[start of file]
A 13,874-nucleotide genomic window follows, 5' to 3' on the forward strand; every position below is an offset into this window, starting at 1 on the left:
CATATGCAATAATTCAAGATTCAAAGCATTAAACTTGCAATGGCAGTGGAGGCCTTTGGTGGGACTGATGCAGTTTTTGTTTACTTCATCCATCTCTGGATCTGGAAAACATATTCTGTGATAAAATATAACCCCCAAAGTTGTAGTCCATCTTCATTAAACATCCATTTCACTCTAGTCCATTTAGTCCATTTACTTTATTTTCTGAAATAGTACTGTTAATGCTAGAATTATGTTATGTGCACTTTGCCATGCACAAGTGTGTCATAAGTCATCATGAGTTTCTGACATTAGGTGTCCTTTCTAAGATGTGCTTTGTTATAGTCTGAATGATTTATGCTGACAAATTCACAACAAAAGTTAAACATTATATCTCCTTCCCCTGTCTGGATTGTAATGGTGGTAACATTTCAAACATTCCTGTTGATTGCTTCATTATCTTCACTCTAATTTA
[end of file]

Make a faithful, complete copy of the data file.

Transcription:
A 13,874-nucleotide genomic window follows, 5' to 3' on the forward strand; every position below is an offset into this window, starting at 1 on the left:
CATATGCAATAATTCAAGATTCAAAGCATTAAACTTGCAATGGCAGTGGAGGCCTTTGGTGGGACTGATGCAGTTTTTGTTTACTTCATCCATCTCTGGATCTGGAAAACATATTCTGTGATAAAATATAACCCCCAAAGTTGTAGTCCATCTTCATTAAACATCCATTTCACTCTAGTCCATTTAGTCCATTTACTTTATTTTCTGAAATAGTACTGTTAATGCTAGAATTATGTTATGTGCACTTTGCCATGCACAAGTGTGTCATAAGTCATCATGAGTTTCTGACATTAGGTGTCCTTTCTAAGATGTGCTTTGTTATAGTCTGAATGATTTATGCTGACAAATTCACAACAAAAGTTAAACATTATATCTCCTTCCCCTGTCTGGATTGTAATGGTGGTAACATTTCAAACATTCCTGTTGATTGCTTCATTATCTTCACTCTAATTTA